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The fastest memory RAM in the world created by researchers from the Aristotle University of Thessaloniki in Greece


The fastest RAM in the world, which stores light instead of electricity, managed to create members of the Aristotle University of Thessaloniki’s Research Group of Wireless and Photonic Systems and Networks (ERAFOS). Researchers replaced the electronic memory with a corresponding Random Access RAM that supports 10Gb / s data read and write speeds (up to 10 billion bits in a second), achieving twice the speed of the fastest electronic RAMs built by world-renowned IT companies such as Intel and IBM!

The research team consists of Dr. Christos Vagiona, Dr. PhD candidate Apostolis Tsakrididis, Assistant Professor of the Department of Informatics of the Aristotle University of Thessaloniki, Nikos Plexos and Associate Professor of the Department of Informatics of the Aristotle University of Thessaloniki, Amalia Miliou.

The study was published in the authoritative journal “Optics Letters” (DOI 10.1364 / OL.44.001821), one of the largest scientific journals in optical technologies, published by the Optical Society of America. In addition, the international scientific journal “Optics and Photonics News magazine” published an extensive article and hosted an interview with Dr. H. Vayona.

The scientific achievement, which is a product of a long-term effort of the AUTh research team that started in 2009, solves a long-standing problem of computers, also known as the “Memory Wall”. According to this, the random access RAM speeds increase for more than 30 years at a much slower rate than the corresponding processor speeds, resulting in an ever-increasing gap between processor performance and RAM, as the processor it will have to “wait” to receive data from the slow memory, so it can not process it quickly and delay the other processes.

The “heart” of the RAM consists of fast optical switches, the equivalent of electronic transistors in photon technology, interconnected in a standard two-state optical array, “0” and “1”, while a third optical switch controls whether the Reading or Recording function is performed. As the light can not be “encased” spatially and consequently stored as easily as possible in electrons and electronic memories, the research team has developed a technique that exploits two interdependent but different wavelengths: when the a wavelength dominates within the proposed memory device, then causes the other to remain off, thus assigning digits 1 and 0 to two different wavelengths, digital storage is achieved.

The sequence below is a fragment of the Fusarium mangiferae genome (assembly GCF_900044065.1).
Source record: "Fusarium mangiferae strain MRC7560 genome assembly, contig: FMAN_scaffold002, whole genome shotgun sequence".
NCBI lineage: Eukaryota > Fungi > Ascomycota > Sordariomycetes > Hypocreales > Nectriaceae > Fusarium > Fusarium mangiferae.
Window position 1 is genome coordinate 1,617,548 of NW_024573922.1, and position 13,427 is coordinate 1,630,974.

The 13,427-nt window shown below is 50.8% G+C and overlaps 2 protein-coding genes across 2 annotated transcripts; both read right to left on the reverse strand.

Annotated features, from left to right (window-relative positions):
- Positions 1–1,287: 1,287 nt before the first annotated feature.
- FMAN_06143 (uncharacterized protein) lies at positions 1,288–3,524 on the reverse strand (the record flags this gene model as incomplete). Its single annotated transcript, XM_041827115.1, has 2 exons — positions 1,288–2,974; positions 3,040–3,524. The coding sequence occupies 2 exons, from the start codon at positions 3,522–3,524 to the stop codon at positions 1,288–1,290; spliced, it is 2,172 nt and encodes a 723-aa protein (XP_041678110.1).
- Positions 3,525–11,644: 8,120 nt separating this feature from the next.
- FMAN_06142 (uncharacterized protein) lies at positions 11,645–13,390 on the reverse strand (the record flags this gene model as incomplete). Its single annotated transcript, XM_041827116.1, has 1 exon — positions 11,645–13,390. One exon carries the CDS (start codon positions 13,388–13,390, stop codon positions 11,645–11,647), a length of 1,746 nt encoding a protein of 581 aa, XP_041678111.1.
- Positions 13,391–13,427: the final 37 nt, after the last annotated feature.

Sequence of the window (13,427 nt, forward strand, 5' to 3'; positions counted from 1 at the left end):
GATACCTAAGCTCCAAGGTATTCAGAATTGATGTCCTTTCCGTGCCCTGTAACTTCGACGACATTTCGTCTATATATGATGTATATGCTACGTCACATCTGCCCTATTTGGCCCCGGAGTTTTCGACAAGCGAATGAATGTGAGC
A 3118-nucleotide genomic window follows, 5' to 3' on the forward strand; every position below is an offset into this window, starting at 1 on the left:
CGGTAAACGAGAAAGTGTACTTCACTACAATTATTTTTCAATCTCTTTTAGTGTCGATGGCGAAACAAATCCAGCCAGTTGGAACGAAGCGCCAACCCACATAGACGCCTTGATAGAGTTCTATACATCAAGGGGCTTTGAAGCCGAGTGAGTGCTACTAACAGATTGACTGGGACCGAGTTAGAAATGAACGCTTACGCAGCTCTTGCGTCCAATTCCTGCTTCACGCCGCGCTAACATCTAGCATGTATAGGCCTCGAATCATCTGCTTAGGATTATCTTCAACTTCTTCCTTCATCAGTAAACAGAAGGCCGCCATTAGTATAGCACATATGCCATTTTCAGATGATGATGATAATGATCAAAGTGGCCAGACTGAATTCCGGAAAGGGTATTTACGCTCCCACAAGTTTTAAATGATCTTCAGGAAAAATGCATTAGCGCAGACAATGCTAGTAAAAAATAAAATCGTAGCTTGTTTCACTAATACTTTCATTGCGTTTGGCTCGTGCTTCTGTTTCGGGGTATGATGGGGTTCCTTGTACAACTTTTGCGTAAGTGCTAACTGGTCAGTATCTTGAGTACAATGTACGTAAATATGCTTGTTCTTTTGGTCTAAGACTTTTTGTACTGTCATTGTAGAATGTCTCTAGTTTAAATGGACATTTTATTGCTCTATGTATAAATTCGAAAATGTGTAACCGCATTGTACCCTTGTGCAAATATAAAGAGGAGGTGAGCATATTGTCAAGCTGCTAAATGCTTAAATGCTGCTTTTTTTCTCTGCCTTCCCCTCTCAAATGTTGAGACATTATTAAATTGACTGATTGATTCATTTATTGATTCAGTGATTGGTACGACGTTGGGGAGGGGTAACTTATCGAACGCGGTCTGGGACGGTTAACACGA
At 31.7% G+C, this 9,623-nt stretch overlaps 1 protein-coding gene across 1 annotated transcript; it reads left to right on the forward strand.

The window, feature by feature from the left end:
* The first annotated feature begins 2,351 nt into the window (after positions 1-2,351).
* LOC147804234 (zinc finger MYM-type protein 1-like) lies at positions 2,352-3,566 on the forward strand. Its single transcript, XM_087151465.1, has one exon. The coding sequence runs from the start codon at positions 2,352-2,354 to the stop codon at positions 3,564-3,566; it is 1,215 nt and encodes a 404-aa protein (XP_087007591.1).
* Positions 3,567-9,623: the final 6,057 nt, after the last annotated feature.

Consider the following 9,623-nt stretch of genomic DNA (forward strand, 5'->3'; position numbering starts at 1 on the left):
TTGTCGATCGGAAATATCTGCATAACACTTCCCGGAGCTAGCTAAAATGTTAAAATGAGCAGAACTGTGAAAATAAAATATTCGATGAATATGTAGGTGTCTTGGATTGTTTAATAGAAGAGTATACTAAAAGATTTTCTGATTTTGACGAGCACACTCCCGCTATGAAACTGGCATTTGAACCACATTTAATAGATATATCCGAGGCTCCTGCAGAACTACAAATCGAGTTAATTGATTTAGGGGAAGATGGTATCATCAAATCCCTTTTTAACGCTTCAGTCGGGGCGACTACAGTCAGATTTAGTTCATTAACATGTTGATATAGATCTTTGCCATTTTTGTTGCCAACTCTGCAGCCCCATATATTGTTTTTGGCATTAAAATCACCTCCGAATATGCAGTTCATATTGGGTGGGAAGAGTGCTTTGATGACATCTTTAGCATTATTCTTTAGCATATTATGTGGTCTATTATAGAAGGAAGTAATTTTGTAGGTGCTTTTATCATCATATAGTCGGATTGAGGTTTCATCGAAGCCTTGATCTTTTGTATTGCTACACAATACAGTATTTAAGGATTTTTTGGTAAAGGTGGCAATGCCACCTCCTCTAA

In the future, even better performance is expected, as the research team intends to study higher-capacity optical memories with multiple memory cells that exploit the different wavelengths of light.

The innovative research ideas of the AUTh team are funded by the Hellenic Foundation for Research and Innovation (ELIDEK) and the General Secretariat for Research and Technology (GSRT) through the CAM-UP research projects (“Optical Content Access Memory for Fast Search Management” Scientific Coordinator Dr. Christos Vayonas) and ORION (“Random Access Low Voltage Optical Memories for Rapid Response and High Rhythm Performance in Computational Environments”, Scientific Coordinator Dr. Theonis Alexoudi).

The Research Group on Wireless and Photonic Systems and Networks (ERFAF) was established in 2015 in the framework of the operation of the Center for Interdisciplinary Research and Innovation (KEDEK) of the Aristotle University of Thessaloniki, whose main mission is to promote and develop interdisciplinarity in one open and collaborative environment of excellence. The team comes from the research team of Associate Professor Nikos Pliros and Assistant Professor Amalia Miliou from the Department of Informatics, Assistant Professor Konstantinos Virsokinos from the Department of Physics and Professor Leonidas Georgiadis from the Department of Electrical and Computer Engineering.

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